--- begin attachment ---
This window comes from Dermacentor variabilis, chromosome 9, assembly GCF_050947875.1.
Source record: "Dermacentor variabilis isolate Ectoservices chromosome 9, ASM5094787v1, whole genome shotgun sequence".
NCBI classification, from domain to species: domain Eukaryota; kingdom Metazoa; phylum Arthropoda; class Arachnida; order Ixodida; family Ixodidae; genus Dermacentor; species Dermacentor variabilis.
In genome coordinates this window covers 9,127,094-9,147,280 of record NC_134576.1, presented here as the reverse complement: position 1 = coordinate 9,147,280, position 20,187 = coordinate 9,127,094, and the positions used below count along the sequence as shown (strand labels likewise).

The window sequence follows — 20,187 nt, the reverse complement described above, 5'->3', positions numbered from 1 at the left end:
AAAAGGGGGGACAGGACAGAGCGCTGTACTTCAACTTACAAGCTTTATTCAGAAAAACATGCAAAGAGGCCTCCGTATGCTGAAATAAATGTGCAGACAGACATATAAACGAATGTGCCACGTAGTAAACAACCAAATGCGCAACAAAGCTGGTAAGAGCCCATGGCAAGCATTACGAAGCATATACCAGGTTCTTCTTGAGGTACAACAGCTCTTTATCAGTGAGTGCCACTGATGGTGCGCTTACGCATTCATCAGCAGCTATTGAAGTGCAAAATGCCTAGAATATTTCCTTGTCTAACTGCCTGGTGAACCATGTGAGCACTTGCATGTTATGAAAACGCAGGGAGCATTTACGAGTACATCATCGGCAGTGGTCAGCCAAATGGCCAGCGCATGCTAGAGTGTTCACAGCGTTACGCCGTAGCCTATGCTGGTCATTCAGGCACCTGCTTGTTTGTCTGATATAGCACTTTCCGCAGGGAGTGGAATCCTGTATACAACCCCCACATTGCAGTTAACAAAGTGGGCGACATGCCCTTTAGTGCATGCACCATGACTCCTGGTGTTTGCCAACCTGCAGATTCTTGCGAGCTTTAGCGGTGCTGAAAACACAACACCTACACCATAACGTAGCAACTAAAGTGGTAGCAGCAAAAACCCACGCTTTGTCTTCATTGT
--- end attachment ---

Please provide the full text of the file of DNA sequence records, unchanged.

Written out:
This window comes from Dermacentor variabilis, chromosome 9, assembly GCF_050947875.1.
Source record: "Dermacentor variabilis isolate Ectoservices chromosome 9, ASM5094787v1, whole genome shotgun sequence".
NCBI classification, from domain to species: domain Eukaryota; kingdom Metazoa; phylum Arthropoda; class Arachnida; order Ixodida; family Ixodidae; genus Dermacentor; species Dermacentor variabilis.
In genome coordinates this window covers 9,127,094-9,147,280 of record NC_134576.1, presented here as the reverse complement: position 1 = coordinate 9,147,280, position 20,187 = coordinate 9,127,094, and the positions used below count along the sequence as shown (strand labels likewise).

The window sequence follows — 20,187 nt, the reverse complement described above, 5'->3', positions numbered from 1 at the left end:
AAAAGGGGGGACAGGACAGAGCGCTGTACTTCAACTTACAAGCTTTATTCAGAAAAACATGCAAAGAGGCCTCCGTATGCTGAAATAAATGTGCAGACAGACATATAAACGAATGTGCCACGTAGTAAACAACCAAATGCGCAACAAAGCTGGTAAGAGCCCATGGCAAGCATTACGAAGCATATACCAGGTTCTTCTTGAGGTACAACAGCTCTTTATCAGTGAGTGCCACTGATGGTGCGCTTACGCATTCATCAGCAGCTATTGAAGTGCAAAATGCCTAGAATATTTCCTTGTCTAACTGCCTGGTGAACCATGTGAGCACTTGCATGTTATGAAAACGCAGGGAGCATTTACGAGTACATCATCGGCAGTGGTCAGCCAAATGGCCAGCGCATGCTAGAGTGTTCACAGCGTTACGCCGTAGCCTATGCTGGTCATTCAGGCACCTGCTTGTTTGTCTGATATAGCACTTTCCGCAGGGAGTGGAATCCTGTATACAACCCCCACATTGCAGTTAACAAAGTGGGCGACATGCCCTTTAGTGCATGCACCATGACTCCTGGTGTTTGCCAACCTGCAGATTCTTGCGAGCTTTAGCGGTGCTGAAAACACAACACCTACACCATAACGTAGCAACTAAAGTGGTAGCAGCAAAAACCCACGCTTTGTCTTCATTGT